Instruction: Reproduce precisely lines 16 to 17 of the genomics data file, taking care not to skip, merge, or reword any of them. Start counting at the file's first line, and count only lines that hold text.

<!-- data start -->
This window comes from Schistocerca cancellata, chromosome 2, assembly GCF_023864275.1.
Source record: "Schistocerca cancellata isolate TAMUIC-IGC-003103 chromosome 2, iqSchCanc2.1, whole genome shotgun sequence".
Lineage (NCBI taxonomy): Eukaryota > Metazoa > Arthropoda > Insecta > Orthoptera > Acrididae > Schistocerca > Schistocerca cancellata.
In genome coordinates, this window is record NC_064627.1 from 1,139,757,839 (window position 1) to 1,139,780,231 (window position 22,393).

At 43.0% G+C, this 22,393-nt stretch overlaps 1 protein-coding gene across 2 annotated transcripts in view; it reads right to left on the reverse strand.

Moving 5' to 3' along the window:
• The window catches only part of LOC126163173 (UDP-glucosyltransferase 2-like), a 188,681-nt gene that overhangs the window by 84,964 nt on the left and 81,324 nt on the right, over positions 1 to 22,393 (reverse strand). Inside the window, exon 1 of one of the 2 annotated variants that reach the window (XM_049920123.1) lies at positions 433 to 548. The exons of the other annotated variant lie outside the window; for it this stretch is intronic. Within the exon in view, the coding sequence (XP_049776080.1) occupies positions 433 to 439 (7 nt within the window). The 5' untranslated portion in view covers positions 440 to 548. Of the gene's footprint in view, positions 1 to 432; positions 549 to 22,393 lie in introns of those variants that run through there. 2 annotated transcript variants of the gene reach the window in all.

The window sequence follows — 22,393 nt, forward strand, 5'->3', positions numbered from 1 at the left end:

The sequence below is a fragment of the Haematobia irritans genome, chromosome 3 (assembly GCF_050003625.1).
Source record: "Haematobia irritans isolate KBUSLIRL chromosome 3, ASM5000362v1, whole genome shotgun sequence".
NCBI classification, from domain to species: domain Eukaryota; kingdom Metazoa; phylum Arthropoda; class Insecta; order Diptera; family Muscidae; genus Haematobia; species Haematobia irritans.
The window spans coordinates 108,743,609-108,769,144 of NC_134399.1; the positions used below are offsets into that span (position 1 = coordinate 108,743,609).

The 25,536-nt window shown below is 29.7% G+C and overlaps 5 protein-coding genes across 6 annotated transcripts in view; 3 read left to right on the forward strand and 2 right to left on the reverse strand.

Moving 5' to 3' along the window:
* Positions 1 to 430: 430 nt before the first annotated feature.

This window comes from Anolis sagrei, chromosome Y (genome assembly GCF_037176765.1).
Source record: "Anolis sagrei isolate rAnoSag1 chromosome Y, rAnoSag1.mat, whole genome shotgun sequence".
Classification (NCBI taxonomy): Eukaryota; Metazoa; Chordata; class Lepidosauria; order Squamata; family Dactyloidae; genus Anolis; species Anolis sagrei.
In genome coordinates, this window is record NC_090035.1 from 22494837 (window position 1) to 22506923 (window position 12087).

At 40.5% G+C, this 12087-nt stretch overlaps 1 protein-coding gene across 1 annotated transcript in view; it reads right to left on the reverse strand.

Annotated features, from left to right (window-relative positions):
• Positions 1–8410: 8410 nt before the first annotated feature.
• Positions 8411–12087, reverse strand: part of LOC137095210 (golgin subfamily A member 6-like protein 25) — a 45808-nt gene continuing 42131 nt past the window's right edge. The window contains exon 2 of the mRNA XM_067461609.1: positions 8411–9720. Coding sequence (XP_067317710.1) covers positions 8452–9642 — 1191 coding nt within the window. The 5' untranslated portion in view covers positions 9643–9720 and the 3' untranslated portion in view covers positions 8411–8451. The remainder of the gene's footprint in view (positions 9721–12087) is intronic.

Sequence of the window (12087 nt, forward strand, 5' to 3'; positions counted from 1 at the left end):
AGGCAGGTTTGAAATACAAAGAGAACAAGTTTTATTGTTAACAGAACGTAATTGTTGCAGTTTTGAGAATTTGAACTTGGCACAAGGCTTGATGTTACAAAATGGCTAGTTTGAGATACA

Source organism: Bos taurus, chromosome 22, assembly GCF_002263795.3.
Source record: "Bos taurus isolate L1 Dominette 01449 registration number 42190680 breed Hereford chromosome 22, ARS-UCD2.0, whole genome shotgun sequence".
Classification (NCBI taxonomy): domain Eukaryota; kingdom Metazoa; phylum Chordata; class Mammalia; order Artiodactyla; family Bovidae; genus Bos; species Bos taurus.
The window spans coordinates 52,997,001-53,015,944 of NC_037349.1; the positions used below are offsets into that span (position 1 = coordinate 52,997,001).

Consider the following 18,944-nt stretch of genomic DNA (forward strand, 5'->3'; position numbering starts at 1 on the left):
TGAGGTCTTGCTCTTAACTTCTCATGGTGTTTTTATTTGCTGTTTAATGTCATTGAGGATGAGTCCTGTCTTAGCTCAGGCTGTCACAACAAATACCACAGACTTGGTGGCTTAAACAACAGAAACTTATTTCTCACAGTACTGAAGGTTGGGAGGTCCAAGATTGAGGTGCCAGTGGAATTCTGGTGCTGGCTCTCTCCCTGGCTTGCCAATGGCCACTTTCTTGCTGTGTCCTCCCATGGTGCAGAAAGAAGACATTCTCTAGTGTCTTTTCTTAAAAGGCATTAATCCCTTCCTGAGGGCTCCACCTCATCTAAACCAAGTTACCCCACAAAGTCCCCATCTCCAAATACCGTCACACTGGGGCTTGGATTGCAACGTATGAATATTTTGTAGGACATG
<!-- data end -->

This window comes from Anolis sagrei, chromosome Y (genome assembly GCF_037176765.1).
Source record: "Anolis sagrei isolate rAnoSag1 chromosome Y, rAnoSag1.mat, whole genome shotgun sequence".